By Denis Jjuuko

If you go to some of these fancy hotels on any of these weekends, you may find young adults in fancy double breast suits and flowing dinner dresses some with slits that show endless legs—the types that rival Tina Turner. No cost is spared by these people. Red carpets are rolled out. Fancy decorations with glittering lights. These parties rival the fanciest weddings in town. Of course without old men and women being regaled with the finest things in life because of a child who has just walked down the proverbial aisle.

These are dinners final year students are throwing to celebrate their impending achievements— as degree holders.

Looking at some of these dinners at two fancy hotels I visited last night, I couldn’t stop thinking about my own final year celebration in 2002. With a couple of friends we descended on a beach in Entebbe and partied the night away. These dinners are actually very good because they make you bond with colleagues and most of the people we partied with that night are still close friends 16 years later. But if we had the knowledge we have today, maybe the party would have been a bit different.

I think we too spent a lot of money by those years’ standards yet we could have celebrated in a different way. Though of course we didn’t do any shopping for designer clothes. We simply went to a beach and got drunk on cheap beers that we could afford. It wasn’t actually any different from the beach outings we used to enjoy even when graduation day was years ahead.

At the hotels where I was, I was told they spent Shs200,000 per a person minus the fancy suits, shoes made out of calf skins, and dresses. So 100 students managed to raise a whopping Shs20m for a dinner to celebrate success that is about to be registered! Never mind that some may end up not even graduating. When you are a student, it is easy to raise money even when your parents or guardians aren’t the type who pay for such. A visit to the uncles, aunties, cousins and siblings would leave you with more money for a weekend than most working class people. Actually, in Uganda, it is easier to raise money for a party than anything else.

I was once sent a flyer for a getaway party in the beautiful Ssese Islands for final year students. The sender wanted me to chip in. These students were each paying Shs300,000 for a weekend out in the islands. I was happy for the sender. And indeed for most of the students because the majority work hard for their degrees and need to cool off and enjoy the exuberance of youth. I told the sender that why don’t they raise the money but spend Shs50,000 each at a beach at Entebbe and use the balance for something else? I imagined these guys were to blow Shs30m on a weekend if they were 100 instead of 5m. The answers I got will be for another day but I would probably have given the same answers if anybody reasoned like I was back then.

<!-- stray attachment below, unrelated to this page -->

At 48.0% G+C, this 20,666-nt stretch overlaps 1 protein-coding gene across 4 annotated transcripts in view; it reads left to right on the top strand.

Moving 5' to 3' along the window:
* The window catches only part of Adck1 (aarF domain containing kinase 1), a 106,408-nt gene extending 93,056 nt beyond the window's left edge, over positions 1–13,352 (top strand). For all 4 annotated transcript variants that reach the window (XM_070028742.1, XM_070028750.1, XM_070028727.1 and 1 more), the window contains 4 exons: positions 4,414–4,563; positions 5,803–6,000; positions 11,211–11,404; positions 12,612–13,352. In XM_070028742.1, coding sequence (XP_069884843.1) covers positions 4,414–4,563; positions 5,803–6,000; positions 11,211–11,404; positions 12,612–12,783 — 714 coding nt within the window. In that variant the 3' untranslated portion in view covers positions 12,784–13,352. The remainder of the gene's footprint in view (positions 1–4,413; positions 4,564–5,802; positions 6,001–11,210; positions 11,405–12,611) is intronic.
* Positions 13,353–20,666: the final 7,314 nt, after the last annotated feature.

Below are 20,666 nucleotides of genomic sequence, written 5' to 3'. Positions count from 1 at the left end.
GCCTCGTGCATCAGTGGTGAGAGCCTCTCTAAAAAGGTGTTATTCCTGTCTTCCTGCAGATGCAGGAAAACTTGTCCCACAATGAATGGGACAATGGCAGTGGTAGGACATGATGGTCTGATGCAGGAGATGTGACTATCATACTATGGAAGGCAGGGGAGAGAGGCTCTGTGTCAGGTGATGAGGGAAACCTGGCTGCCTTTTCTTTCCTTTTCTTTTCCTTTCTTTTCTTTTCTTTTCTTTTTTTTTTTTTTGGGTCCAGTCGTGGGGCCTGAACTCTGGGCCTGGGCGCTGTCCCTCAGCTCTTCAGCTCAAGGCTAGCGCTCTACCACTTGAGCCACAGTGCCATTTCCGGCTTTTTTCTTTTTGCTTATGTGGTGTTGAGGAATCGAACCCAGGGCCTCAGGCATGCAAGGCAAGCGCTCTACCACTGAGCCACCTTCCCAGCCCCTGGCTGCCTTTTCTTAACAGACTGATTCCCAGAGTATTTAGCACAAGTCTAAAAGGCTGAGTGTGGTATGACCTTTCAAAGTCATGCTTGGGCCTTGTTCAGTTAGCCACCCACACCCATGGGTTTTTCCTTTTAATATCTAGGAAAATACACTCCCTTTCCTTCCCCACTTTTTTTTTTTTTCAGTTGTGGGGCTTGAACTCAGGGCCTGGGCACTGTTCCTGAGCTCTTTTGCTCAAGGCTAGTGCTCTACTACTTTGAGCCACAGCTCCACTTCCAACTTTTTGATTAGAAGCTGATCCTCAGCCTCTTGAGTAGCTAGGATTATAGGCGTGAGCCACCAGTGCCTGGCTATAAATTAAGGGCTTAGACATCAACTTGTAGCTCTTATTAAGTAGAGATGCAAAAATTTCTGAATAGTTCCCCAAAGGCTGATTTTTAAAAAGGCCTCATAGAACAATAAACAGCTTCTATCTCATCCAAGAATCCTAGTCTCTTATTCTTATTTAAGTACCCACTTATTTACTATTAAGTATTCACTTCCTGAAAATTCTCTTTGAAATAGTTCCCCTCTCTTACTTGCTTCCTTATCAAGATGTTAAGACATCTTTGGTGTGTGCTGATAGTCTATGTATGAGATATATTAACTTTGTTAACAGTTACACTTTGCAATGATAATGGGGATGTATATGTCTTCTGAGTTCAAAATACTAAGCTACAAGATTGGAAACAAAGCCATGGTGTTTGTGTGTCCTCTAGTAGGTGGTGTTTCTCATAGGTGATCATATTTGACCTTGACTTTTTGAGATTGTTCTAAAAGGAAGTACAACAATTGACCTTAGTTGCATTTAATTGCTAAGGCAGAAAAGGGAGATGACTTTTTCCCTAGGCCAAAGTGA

My idea was and still is that with Shs25m as balance, they could start a fund from which to borrow at very affordable interest rates and start small businesses or simply lend it out to those who need it at money lender rates. I knew most of them were to start a journey that may see them walk streets for jobs for life or end up as maids in some desert. And within 10 years, that fund would be one of the biggest in the country if they managed it well.

Anyway, I think as young people celebrate 19 years or more of academic life, there are also lots of opportunities they can raise money for that would make them decent returns within a decade. If students can raise Shs200k each for a dinner, they can raise Shs500k or more for a group investment. They could start a fund like I said earlier or go buy land 70kms away and keep it, which they could sell at abnormal profits in 2028. This can even be done in smaller groups of about five friends. Their life wouldn’t be the same again. In the meantime, if you are a final year student, enjoy the dinner.

The writer is a media consultant and businessman.